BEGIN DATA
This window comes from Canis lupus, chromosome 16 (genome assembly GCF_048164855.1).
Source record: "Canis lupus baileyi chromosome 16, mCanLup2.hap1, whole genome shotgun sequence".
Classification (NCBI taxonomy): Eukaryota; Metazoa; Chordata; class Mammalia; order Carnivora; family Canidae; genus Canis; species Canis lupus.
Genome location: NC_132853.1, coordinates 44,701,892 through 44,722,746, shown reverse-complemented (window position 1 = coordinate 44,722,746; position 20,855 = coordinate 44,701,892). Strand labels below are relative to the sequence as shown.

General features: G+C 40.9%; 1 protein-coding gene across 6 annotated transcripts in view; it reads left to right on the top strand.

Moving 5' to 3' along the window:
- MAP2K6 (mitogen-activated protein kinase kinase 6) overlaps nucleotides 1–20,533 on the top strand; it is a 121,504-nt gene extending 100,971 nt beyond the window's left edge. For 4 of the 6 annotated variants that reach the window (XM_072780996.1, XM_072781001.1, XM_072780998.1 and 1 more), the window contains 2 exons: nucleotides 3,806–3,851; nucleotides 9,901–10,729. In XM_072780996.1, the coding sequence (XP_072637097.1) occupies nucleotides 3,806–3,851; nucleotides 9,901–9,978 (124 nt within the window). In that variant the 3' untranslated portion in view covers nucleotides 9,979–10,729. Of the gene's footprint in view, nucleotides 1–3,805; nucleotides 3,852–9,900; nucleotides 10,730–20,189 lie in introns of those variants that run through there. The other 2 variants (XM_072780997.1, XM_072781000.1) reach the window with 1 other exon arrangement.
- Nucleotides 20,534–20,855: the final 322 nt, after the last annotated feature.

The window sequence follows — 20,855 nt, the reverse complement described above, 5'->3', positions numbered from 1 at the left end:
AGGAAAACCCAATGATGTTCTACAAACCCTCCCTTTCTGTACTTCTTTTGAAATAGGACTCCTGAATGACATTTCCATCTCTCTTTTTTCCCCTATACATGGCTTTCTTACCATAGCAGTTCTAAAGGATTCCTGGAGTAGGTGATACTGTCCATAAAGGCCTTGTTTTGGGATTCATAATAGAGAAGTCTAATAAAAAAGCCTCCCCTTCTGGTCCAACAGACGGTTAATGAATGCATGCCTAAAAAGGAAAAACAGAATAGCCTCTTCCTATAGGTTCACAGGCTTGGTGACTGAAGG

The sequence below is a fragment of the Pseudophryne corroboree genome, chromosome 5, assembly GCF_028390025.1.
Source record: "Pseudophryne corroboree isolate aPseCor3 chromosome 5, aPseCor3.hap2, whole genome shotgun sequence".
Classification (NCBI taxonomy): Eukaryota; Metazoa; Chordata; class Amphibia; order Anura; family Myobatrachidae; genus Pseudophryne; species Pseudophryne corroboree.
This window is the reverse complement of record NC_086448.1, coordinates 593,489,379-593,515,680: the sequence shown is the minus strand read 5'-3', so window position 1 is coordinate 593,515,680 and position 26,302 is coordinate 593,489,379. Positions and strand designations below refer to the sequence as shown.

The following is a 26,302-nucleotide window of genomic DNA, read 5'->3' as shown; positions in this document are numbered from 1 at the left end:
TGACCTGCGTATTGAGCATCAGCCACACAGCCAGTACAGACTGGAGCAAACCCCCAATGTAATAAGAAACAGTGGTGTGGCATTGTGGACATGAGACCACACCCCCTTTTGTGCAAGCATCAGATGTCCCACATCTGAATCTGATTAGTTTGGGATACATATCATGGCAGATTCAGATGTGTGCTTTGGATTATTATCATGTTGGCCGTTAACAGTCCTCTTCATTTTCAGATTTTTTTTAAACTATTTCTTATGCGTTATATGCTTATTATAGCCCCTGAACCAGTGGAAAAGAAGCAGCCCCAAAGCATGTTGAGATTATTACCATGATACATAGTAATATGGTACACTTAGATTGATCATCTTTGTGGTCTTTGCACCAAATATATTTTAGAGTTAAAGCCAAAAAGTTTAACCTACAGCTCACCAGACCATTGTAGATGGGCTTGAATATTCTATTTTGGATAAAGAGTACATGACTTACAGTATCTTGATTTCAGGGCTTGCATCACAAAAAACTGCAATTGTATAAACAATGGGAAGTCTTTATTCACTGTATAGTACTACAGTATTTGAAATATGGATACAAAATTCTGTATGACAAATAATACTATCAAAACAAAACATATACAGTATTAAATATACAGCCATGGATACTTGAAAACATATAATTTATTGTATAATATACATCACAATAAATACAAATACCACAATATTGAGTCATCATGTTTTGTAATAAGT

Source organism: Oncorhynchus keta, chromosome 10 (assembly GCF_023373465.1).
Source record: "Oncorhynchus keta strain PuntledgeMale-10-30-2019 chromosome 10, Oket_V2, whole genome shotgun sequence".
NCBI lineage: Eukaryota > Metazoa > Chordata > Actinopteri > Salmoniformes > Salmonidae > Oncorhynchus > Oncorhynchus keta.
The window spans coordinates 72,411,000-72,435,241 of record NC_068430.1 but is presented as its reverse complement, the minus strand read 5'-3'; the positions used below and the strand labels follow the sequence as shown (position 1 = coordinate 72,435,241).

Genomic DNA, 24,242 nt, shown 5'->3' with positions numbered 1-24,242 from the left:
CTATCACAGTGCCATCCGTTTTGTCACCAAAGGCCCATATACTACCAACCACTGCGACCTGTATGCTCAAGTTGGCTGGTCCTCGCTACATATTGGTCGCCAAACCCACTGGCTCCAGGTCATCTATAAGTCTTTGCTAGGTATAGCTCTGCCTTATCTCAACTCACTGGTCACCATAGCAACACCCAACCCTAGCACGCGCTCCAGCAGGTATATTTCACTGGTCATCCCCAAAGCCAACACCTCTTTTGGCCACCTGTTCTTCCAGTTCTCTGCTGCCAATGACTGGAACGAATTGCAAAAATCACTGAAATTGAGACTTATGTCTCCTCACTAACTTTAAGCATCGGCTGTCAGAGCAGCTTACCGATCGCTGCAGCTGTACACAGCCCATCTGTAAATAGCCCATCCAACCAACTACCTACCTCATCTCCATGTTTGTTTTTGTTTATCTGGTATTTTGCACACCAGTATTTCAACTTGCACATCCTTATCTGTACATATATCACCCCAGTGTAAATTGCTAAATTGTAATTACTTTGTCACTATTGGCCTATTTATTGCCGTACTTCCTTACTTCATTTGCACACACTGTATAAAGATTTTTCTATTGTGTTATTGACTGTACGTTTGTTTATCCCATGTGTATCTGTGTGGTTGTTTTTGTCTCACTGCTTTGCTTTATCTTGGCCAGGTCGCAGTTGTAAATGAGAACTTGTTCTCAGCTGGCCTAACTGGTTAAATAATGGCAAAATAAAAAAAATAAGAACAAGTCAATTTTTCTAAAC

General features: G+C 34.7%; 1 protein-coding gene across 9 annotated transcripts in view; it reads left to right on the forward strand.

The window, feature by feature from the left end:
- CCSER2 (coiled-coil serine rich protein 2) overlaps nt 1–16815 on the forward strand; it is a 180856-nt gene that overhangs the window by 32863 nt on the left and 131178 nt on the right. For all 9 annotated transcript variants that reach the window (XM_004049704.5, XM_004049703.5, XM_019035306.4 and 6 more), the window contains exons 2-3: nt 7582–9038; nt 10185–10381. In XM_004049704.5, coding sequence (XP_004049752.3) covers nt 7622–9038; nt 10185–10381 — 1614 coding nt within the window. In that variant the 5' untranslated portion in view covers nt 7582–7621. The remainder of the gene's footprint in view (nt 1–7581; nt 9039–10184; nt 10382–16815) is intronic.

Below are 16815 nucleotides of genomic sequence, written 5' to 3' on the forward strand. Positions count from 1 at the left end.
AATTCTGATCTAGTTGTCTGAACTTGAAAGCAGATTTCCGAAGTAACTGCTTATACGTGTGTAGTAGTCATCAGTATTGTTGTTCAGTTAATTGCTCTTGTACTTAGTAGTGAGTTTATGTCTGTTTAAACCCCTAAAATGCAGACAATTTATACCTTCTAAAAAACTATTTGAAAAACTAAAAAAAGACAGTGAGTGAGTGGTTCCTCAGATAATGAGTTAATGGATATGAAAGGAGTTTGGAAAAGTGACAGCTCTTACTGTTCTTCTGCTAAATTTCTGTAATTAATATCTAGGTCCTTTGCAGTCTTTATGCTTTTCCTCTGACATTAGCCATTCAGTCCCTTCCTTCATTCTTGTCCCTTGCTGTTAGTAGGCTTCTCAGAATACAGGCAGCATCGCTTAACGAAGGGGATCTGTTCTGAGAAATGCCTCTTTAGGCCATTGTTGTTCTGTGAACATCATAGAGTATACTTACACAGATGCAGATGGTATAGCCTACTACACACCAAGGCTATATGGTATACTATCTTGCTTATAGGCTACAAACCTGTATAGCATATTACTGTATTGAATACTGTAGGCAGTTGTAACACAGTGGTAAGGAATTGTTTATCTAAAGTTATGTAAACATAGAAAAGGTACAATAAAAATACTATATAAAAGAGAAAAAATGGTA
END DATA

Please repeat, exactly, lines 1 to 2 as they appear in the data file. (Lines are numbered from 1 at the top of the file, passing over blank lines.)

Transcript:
This window comes from Canis lupus, chromosome 16 (genome assembly GCF_048164855.1).
Source record: "Canis lupus baileyi chromosome 16, mCanLup2.hap1, whole genome shotgun sequence".